08JUNE2015 PRIVATE CIRCULATION
BANK INTEREST CLAUSES ON LOANS/MORTGAGES
Guiding your property owning customers through the maze of bank interest clauses
What are bank interest clauses? Bank interest clauses are the insurance conditions that a bank inserts within a customer’s finance offering. These usually require specific provisions to be put in place, affecting the insurance policy covering the property upon which the loan is secured. Real estate lending has become trickier to secure since the financial crisis. Banks are increasingly attempting to de-risk lending, meaning they are imposing ever stricter conditions on their customers, who are often negatively impacted as a result. The clauses they impose are onerous to both the insured and also the insurer. In reducing their own risk, the banks increase the risk that insurers are writing and remove control from the insured. The specifics of these requests are variable between banks and individual deals, often containing requirements that are incompatible with what an insurer is able to provide. Insurers understand the banking industry’s reasons for including the clauses, but are concerned that many customers do not fully understand the impact that the conditions have on their insurance arrangements and the unfavourable position they may unexpectedly find themselves in as a consequence. Why do banks enforce them and how do they affect customers? Banks have various reasons for enforcing the interest clauses:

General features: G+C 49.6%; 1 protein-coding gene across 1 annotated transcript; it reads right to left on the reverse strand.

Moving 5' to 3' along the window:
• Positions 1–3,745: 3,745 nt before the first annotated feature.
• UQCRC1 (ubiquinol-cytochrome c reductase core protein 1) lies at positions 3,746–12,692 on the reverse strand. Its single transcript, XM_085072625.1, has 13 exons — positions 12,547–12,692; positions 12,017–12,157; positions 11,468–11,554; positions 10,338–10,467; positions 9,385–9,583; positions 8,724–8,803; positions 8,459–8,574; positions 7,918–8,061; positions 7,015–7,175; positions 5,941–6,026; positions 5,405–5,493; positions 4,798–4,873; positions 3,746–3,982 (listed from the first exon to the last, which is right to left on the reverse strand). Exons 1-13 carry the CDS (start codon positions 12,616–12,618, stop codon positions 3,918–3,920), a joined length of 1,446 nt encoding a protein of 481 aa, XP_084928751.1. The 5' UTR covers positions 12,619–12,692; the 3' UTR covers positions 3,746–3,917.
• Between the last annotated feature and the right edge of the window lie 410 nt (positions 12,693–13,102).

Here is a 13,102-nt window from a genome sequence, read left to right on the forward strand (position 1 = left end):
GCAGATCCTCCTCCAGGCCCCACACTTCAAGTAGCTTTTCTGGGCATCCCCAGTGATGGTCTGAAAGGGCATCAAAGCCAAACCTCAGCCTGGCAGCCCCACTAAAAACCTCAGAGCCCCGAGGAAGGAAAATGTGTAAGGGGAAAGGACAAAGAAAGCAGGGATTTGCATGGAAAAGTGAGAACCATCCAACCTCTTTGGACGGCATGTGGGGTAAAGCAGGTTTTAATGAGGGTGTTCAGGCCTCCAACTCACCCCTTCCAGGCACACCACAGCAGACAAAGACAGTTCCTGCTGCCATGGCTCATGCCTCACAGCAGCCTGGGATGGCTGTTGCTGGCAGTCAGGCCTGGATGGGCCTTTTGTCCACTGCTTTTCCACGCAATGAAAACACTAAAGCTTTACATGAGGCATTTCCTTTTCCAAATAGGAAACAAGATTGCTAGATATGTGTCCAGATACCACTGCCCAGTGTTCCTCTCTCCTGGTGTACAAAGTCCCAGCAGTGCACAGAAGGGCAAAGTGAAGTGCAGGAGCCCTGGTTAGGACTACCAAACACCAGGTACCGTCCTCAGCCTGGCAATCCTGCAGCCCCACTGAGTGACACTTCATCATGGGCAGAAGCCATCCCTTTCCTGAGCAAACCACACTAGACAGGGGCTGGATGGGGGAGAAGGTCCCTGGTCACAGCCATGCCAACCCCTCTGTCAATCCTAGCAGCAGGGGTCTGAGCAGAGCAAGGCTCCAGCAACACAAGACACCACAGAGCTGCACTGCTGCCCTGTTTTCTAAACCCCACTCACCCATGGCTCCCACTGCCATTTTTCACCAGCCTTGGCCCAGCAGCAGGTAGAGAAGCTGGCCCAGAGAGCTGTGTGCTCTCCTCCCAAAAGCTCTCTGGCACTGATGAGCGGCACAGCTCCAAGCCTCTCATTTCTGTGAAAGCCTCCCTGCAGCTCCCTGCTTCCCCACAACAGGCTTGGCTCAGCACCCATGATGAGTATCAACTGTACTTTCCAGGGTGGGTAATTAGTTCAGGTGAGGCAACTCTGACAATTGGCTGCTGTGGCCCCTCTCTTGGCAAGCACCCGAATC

1)To ensure that the insurance policy cannot be invalidated where they, the lender, are concerned, regardless of any intervening events (Composite Insured) Allowing the lender to be Composite Insured gives them equal status to the insured customer. This means insurers must accept instructions from the lender as well as the customer, even if this is not in the customer’s best interests. It also allows the lender equal influence over how claims are settled. Being Composite Insured means the lender will also be protected against a customer’s policy being invalidated, to the extent of their interest, or claims not being paid due to an action or omission on the customer’s part. Due to the additional liability presented to insurers by such a clause there can be a requirement for an additional premium to be paid.
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The following scenarios are not exhaustive, but indicate potential issues that may arise for the customer at the time of claim settlement.